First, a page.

Hope springs eternal in the preseason. Rookies, potential-laden free agents, and international imports get more playing time, usually against each other, and often show the sparks that first led their new teams to sign them. However, just as guys like Ansu Sesay might be studs in the NBDL, preseason success doesn't always translate to regular season stardom.
Our favorite teams often tease us with their meaningless preseason records. While the Hornets started the preseason with three wins against only one loss, no one expects them to finish the regular season leading the Southwest Division. In contrast, the Lakers are currently winless, but I previously wrote that they'll have one of the best regular season records. In this column, I take a step back from the preseason hype and add my voice to the many others predicting success and failure.
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Atlantic: New York Knicks. In what might be the NBA's toughest division, I expect the Knicks to finish ahead of the Celtics, Nets, 76ers, and Raptors (in that order). The Celtics will maintain their competitiveness, but several of their key players continue to age, while the Nets have made solid improvements, but will need time to develop chemistry. The Knicks mostly followed the blueprint recommended in TBCB's Knicks Roundtable by patching their roster holes with the veteran leadership needed to help their stars stay focused throughout the season.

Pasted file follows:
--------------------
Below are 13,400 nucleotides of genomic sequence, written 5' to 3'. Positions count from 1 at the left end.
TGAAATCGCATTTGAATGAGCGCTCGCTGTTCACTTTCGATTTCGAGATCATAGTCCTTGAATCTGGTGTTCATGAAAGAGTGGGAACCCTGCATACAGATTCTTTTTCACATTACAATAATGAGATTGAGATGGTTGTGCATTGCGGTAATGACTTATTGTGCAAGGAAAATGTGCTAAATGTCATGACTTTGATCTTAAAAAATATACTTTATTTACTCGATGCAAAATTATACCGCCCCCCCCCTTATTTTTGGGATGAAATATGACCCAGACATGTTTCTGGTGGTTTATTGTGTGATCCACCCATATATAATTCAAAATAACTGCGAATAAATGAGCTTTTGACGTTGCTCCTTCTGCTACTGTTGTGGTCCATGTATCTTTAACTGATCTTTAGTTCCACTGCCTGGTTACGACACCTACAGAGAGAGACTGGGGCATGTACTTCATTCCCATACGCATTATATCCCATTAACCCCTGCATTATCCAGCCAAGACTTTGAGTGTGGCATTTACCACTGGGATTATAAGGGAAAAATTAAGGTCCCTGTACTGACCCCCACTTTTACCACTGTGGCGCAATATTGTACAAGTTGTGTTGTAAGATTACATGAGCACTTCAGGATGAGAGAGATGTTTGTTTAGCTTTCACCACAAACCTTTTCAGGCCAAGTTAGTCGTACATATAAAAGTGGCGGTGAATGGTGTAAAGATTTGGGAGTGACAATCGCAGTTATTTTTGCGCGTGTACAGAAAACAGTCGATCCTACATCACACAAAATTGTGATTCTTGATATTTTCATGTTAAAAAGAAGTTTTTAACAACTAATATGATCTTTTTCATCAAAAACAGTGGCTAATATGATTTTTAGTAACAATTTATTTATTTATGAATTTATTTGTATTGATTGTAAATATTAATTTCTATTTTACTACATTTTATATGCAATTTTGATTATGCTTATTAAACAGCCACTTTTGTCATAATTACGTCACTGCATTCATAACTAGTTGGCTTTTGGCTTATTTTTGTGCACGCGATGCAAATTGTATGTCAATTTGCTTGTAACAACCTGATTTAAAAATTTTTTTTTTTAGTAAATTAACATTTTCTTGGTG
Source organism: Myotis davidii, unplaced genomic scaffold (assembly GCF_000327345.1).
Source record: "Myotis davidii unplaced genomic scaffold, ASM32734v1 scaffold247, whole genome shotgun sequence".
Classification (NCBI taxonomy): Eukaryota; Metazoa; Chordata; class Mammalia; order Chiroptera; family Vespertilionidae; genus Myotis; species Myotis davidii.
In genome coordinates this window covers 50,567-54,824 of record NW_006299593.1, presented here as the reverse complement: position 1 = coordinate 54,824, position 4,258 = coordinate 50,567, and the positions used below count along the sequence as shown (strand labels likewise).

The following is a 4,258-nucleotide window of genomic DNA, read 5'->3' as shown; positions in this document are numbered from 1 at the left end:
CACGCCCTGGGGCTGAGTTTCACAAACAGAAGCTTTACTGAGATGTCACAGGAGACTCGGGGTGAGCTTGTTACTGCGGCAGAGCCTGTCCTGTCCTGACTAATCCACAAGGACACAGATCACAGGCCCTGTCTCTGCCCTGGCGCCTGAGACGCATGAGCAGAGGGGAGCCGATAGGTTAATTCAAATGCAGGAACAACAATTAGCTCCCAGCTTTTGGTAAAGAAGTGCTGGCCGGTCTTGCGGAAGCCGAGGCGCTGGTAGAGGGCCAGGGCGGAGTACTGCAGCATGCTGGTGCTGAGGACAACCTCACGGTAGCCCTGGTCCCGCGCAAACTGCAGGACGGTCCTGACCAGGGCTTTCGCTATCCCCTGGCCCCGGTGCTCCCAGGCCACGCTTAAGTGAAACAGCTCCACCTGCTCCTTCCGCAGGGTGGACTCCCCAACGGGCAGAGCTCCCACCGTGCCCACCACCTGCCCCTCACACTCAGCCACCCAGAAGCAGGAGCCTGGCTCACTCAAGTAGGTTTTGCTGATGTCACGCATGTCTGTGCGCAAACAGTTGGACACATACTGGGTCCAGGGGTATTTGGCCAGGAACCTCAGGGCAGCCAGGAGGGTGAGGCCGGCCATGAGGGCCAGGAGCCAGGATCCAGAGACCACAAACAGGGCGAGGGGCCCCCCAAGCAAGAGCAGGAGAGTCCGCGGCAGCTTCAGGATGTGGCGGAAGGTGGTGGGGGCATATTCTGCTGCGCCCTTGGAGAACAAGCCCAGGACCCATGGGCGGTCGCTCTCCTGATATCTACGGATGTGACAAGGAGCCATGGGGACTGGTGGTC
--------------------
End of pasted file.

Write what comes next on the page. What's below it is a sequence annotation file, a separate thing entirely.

Central: Indiana Pacers. This division will be fun to watch, as it's full of teams that play well together and give their best effort ever night. The Pacers gained tremendous experience during last year's playoffs, and with the injury to the Bulls' Derrick Rose, I don't see any team in this division keeping pace with Indiana. Behind the Pacers in the standings will be the Bucks, Bulls, Pistons, and Cavs.
Southeast: Miami Heat. The reigning champs have added firepower to their roster, and I expect their top division foe to regress with the loss of Joe Johnson. While there is a small chance that losing Johnson might actually help the Hawks, I expect that their best possible scenario is to maintain last season's pace. Behind Miami will be the Hawks, Wizards, Magic, and Bobcats.
Southwest: San Antonio. San Antonio will again be strong, and Pop seems to have found the right mix of younger players to fit with his aging core. The retooled Mavericks will need time to come together, and Dirk's surgery will cause them to get off to a slow start. The Grizzlies have the potential to finish ahead of the Spurs, but I expect that the Spurs' core will play with the effort and teamwork needed to finish in first. Order of finish: San Antonio, Memphis, Dallas, New Orleans, Houston.
Northwest: Oklahoma City Thunder. In another fun division, the Thunder and Nuggets will battle for the best record throughout the season, pushing each other to greater heights. In the end, the reigning conference champs will take the division title based on their desire for a strong rebound performance after last season's disappointment in the finals. Finishing behind the Thunder and Nuggets will be the Trailblazers, Timberwolves, and Jazz.